YIMUKA's activities take place in Uganda.  

Located on the equator, Uganda is nicknamed the Pearl of Africa for its beauty and diversity. The size of Uganda is about 2/3 the size of Germany. The country borders the largest lake in Africa, Lake Victoria. From this lake, the Nile flows further north.

The wildlife of Uganda is breathtaking: The “Big Five” (elephant, rhino, buffalo, lion and leopard) live in Uganda, but also giraffes, hippos and chimpanzees. Over 70% of mountain gorillas are native to Uganda.

Temperatures range from 15° to 30° all year round. The tropical climate allows for two harvests. Uganda is actively committed to peace and regional cooperation in Africa.
The about 47 million people in Uganda are very friendly and peaceful.


People are what drives us.

With almost 6 children, Uganda has the second highest birth rate in the world. More than 70% of the residents are under 18 years old. More than 90% of young people later want to start their own business.

Uganda’s government is pursuing a very generous refugee policy, which is recognized worldwide as exemplary. The approx. 1.4 million refugees (approx. 3% of the population) can move freely in the country and are allowed to work.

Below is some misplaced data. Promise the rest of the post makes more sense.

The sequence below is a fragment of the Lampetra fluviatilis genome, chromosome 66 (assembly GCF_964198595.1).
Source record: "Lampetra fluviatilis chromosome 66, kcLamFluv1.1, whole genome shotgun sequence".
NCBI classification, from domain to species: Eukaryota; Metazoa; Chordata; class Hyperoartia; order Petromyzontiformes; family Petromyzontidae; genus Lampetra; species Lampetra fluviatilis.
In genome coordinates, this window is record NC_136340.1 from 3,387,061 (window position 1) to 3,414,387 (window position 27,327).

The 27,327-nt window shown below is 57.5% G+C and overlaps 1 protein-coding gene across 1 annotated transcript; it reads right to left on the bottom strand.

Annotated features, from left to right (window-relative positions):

Despite the significantly improved level of education, competition for jobs is very strong. The high job pressure keeps corruption high and suppresses the willingness to protect the tropical environment. 80% of university graduates cannot find a job that matches their studies and work as day labourers.


Challenges and opportunities.

The strong population growth clearly exceeds the economic growth. The productivity of the economy is stagnating and thus the gross domestic product per inhabitant and hourly wages are falling.

The average income in Uganda is around USD 1.90 per day. The health system is poorly developed; the average life expectancy is 63 years.

More than 70% of the population cooks with charcoal. For this alone, an average of 20,000 trees are cleared every day. In addition, charcoal is exported to neighboring countries. The value of a tree’s charcoal is approximately $150.

In its strategy paper for Uganda’s economy published in 2019, the World Bank recommends focusing on improving productivity in agriculture, promoting the consolidation of the entrepreneurial landscape into larger companies with employees and expanding exports.

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